Personally I would use a pretty basic splash page that simply provides a login, something similar to the wordpress admin login would suffice, then proceed with possible security techniques such as:
- IP logging | Record the time, date, visit count and IP of all incoming connections to the page, use the IP address as the unique ID in the database meaning the simple PHP logging the IP's will retrieve an error when adding duplicates which you handle by +1 to the existing records visit count. Run a script on cron to remove all 1/2 visit records after 1 month, 3/4 an additional month and so on dependant on what number of visits you deem a threat, ensure that you exclude the IP of your users.
- Login | Use their IP, a Hidden field (CSS), username, password and potentially 3 drop downs containing chars A-Z and numbers 0-9 of which they will be asked to enter selected characters from a set length (often 12) secret answer (no question for the required answer). Often the username and password are asked on step 1 of login, step 2 for the drop downs.
- Using the hidden field (css) to detect bots by ensuring you have duplicate username or password field to validate for blank entry.
- Brute force, Cross site scripting, SQL injection, Cross-site request forgeries (CSRF) | All of these are exceedingly important threats and though the use of careful "escaping" of the data accepting and ensuring that only a reasonable number of attempts are given you should ensure you avoid many of these issues, though other techniques are available.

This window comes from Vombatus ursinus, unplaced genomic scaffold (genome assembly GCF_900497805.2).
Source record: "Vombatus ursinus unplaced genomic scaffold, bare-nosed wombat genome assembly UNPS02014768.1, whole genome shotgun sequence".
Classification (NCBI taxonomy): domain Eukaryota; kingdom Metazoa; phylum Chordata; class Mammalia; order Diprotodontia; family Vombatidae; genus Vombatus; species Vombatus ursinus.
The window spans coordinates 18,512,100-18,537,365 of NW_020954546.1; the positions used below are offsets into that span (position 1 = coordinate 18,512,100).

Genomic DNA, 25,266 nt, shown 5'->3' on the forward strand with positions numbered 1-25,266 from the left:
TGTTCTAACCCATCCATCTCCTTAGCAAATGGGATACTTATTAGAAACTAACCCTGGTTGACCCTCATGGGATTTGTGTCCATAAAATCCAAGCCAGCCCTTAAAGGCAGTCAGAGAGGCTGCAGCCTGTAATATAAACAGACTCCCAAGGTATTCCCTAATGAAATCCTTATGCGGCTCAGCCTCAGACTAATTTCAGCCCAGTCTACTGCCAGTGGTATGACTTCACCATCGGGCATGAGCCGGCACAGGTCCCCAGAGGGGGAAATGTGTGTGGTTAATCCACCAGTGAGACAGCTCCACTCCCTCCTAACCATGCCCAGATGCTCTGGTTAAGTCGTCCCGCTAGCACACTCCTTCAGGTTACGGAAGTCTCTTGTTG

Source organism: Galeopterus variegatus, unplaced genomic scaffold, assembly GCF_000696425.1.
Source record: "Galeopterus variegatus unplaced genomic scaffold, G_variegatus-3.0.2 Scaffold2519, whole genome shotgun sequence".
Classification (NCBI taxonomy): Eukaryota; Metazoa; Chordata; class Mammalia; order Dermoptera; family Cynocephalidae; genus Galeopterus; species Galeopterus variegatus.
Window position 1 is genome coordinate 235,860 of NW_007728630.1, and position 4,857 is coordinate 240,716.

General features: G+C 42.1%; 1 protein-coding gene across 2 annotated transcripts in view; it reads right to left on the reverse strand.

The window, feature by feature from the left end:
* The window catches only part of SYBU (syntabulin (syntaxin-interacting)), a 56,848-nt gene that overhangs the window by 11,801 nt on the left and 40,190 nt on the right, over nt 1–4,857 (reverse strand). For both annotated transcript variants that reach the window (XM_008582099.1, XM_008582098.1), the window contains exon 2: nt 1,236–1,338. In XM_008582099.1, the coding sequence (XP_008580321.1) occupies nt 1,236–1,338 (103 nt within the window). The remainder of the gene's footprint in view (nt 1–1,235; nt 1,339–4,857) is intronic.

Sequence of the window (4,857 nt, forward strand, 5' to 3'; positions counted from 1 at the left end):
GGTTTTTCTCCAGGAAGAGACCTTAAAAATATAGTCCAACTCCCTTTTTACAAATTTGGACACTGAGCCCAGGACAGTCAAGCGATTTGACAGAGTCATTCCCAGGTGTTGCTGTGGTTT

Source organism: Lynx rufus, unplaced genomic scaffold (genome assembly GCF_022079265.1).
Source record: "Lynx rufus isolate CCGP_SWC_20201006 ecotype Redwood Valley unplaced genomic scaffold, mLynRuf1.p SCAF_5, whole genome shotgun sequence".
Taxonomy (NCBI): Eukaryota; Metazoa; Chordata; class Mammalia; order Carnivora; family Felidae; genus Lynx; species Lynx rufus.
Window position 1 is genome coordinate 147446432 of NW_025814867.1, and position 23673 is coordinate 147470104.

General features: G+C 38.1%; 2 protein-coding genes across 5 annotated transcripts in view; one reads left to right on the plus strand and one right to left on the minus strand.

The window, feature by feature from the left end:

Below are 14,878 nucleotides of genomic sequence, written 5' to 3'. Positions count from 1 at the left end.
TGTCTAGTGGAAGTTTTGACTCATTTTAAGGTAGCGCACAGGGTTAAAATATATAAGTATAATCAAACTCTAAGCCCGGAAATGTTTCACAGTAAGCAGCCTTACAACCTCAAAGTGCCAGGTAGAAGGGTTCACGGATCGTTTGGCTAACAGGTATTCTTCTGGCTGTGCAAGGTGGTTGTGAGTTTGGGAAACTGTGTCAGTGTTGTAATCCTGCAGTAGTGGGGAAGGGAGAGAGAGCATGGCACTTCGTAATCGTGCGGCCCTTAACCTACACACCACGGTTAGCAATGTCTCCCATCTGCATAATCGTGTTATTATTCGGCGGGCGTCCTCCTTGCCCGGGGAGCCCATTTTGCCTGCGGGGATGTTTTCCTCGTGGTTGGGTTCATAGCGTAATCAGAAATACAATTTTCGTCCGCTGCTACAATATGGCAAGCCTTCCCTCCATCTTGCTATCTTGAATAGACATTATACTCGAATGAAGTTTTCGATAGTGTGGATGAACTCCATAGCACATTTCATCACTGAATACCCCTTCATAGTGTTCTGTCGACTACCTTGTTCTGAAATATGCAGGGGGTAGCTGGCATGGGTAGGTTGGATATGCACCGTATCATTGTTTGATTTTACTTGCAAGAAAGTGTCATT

- The last part really ties into the login and there are a number of ways to proceed in terms of cookies, session variables etc, personally I would use session variables and include a file in the top of every page to check said session variable for every administrative action or click.
Ensuring that sessions expire and are ended correctly to avoid the above threats is also important, and simply redirecting the user to the login page on failure, possibly use. htaccess to redirect all request s to the site to the login and then navigate from there also.
Hope some of that helps, it's pretty much what most web developers or programmers consider when creating logins in its most basic form.